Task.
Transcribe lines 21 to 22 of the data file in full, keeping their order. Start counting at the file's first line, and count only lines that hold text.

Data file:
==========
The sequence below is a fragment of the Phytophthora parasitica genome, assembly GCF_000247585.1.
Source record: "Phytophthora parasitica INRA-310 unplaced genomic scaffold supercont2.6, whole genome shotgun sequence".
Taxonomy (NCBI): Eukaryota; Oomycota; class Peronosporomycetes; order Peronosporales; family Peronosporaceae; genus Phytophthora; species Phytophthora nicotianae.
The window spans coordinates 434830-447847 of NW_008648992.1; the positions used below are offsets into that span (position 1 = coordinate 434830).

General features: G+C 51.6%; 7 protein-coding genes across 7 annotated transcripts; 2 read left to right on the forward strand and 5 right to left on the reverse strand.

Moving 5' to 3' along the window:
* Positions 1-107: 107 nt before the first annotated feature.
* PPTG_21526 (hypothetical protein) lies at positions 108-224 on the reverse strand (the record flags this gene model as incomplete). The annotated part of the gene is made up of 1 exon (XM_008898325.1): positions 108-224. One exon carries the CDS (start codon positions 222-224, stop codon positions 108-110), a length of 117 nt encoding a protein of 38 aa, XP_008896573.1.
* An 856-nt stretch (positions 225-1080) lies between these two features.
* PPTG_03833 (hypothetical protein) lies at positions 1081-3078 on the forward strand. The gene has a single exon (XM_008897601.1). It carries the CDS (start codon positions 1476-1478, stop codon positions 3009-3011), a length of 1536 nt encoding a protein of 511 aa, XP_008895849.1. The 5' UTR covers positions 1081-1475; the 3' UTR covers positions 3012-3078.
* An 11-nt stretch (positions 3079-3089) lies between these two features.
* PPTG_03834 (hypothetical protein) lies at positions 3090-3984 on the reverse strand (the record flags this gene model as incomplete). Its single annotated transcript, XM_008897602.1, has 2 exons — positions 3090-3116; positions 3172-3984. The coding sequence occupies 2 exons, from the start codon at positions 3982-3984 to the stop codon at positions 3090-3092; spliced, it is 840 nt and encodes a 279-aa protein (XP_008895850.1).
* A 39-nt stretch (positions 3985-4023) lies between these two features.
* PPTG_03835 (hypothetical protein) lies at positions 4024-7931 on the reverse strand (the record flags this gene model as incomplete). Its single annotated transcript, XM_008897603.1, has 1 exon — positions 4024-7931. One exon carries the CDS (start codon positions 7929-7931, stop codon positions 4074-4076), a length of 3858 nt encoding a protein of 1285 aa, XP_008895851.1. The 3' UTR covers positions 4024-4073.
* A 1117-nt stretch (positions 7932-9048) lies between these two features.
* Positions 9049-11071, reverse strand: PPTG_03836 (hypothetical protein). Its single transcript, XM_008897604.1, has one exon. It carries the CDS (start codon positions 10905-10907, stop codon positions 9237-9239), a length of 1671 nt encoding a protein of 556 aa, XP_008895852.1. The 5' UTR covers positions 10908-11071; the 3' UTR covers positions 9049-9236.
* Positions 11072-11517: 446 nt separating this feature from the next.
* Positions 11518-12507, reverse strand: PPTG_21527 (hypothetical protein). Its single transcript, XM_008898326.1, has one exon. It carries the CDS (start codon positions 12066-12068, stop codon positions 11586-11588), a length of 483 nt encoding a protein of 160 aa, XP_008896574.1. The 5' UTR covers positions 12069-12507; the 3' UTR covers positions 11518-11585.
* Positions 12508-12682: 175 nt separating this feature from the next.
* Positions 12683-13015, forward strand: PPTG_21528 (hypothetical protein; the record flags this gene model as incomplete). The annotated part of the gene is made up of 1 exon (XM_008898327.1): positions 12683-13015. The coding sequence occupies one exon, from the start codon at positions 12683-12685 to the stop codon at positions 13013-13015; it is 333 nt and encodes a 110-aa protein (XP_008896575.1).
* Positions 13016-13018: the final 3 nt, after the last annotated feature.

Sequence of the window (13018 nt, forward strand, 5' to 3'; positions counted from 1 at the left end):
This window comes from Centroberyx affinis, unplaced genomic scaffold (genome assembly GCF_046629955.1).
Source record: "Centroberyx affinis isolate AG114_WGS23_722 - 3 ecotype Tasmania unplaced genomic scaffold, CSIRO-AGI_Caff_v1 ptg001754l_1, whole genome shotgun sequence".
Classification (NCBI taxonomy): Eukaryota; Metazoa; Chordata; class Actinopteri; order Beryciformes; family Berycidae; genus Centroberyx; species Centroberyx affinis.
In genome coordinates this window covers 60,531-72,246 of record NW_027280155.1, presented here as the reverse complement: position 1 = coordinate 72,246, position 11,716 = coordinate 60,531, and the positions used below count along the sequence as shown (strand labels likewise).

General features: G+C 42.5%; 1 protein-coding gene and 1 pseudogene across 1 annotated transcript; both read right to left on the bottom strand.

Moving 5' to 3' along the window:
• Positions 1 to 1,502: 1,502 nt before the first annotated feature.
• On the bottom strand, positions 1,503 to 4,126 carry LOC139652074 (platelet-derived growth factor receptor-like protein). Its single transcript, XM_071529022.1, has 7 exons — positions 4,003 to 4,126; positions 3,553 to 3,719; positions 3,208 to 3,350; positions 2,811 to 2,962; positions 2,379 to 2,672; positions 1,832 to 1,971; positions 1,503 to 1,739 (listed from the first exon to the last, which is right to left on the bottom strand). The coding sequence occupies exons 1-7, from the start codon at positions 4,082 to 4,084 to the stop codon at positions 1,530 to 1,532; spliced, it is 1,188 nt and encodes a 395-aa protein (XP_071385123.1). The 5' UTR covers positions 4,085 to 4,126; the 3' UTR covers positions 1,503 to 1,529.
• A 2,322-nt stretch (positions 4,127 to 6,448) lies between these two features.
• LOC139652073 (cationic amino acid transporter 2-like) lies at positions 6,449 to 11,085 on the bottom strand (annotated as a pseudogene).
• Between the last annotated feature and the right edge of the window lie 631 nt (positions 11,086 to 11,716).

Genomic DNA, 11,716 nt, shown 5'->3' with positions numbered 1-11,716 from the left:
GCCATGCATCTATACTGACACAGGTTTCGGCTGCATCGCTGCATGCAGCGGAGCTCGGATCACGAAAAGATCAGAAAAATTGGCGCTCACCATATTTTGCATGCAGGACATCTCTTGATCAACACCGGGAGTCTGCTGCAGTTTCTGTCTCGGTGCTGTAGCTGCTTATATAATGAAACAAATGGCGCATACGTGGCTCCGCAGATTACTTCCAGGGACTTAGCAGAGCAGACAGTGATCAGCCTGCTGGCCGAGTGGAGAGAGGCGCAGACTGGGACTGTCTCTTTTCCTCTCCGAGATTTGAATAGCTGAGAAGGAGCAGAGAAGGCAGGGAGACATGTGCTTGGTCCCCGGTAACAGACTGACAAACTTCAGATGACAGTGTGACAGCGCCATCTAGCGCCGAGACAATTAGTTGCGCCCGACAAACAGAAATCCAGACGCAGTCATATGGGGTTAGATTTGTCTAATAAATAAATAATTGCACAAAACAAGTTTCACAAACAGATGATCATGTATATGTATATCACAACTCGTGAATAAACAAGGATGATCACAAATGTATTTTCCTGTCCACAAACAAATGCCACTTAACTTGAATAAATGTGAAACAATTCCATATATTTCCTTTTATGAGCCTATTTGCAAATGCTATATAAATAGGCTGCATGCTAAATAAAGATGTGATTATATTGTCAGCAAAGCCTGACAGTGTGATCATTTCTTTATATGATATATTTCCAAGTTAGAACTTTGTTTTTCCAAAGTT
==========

* Positions 13016-13018: the final 3 nt, after the last annotated feature.

Sequence of the window (13018 nt, forward strand, 5' to 3'; positions counted from 1 at the left end):